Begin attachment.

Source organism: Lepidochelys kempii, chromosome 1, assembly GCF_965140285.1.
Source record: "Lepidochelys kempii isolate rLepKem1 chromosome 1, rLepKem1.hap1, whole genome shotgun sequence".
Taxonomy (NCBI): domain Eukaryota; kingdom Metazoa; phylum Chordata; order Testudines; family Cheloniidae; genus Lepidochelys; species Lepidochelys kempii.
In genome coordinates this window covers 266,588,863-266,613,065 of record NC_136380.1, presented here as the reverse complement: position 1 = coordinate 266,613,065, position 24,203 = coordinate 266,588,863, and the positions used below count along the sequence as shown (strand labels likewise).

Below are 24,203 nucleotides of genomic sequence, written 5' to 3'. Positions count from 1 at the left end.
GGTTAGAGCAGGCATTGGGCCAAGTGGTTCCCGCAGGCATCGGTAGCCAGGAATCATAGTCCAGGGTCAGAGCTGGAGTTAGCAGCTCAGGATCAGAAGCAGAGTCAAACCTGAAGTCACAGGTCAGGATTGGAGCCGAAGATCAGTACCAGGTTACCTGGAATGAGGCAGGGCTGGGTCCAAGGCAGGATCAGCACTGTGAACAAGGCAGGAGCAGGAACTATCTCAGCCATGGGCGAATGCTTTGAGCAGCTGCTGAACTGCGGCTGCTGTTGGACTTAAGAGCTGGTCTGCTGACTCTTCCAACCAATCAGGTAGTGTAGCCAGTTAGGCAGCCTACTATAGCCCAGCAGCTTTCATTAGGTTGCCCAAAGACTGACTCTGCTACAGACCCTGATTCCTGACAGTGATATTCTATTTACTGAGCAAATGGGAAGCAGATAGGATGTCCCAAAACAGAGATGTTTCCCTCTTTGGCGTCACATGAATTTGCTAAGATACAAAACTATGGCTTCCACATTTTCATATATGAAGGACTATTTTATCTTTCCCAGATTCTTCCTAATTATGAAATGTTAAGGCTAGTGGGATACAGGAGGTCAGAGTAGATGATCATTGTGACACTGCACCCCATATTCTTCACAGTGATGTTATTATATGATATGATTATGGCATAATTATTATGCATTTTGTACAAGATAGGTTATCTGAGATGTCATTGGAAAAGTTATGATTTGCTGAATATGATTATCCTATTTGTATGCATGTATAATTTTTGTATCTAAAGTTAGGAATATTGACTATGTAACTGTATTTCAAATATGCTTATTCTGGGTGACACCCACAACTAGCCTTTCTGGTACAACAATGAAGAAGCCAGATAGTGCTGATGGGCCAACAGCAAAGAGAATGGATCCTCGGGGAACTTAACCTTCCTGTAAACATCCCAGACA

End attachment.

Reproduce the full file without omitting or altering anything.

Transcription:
Source organism: Lepidochelys kempii, chromosome 1, assembly GCF_965140285.1.
Source record: "Lepidochelys kempii isolate rLepKem1 chromosome 1, rLepKem1.hap1, whole genome shotgun sequence".
Taxonomy (NCBI): domain Eukaryota; kingdom Metazoa; phylum Chordata; order Testudines; family Cheloniidae; genus Lepidochelys; species Lepidochelys kempii.
In genome coordinates this window covers 266,588,863-266,613,065 of record NC_136380.1, presented here as the reverse complement: position 1 = coordinate 266,613,065, position 24,203 = coordinate 266,588,863, and the positions used below count along the sequence as shown (strand labels likewise).

Below are 24,203 nucleotides of genomic sequence, written 5' to 3'. Positions count from 1 at the left end.
GGTTAGAGCAGGCATTGGGCCAAGTGGTTCCCGCAGGCATCGGTAGCCAGGAATCATAGTCCAGGGTCAGAGCTGGAGTTAGCAGCTCAGGATCAGAAGCAGAGTCAAACCTGAAGTCACAGGTCAGGATTGGAGCCGAAGATCAGTACCAGGTTACCTGGAATGAGGCAGGGCTGGGTCCAAGGCAGGATCAGCACTGTGAACAAGGCAGGAGCAGGAACTATCTCAGCCATGGGCGAATGCTTTGAGCAGCTGCTGAACTGCGGCTGCTGTTGGACTTAAGAGCTGGTCTGCTGACTCTTCCAACCAATCAGGTAGTGTAGCCAGTTAGGCAGCCTACTATAGCCCAGCAGCTTTCATTAGGTTGCCCAAAGACTGACTCTGCTACAGACCCTGATTCCTGACAGTGATATTCTATTTACTGAGCAAATGGGAAGCAGATAGGATGTCCCAAAACAGAGATGTTTCCCTCTTTGGCGTCACATGAATTTGCTAAGATACAAAACTATGGCTTCCACATTTTCATATATGAAGGACTATTTTATCTTTCCCAGATTCTTCCTAATTATGAAATGTTAAGGCTAGTGGGATACAGGAGGTCAGAGTAGATGATCATTGTGACACTGCACCCCATATTCTTCACAGTGATGTTATTATATGATATGATTATGGCATAATTATTATGCATTTTGTACAAGATAGGTTATCTGAGATGTCATTGGAAAAGTTATGATTTGCTGAATATGATTATCCTATTTGTATGCATGTATAATTTTTGTATCTAAAGTTAGGAATATTGACTATGTAACTGTATTTCAAATATGCTTATTCTGGGTGACACCCACAACTAGCCTTTCTGGTACAACAATGAAGAAGCCAGATAGTGCTGATGGGCCAACAGCAAAGAGAATGGATCCTCGGGGAACTTAACCTTCCTGTAAACATCCCAGACA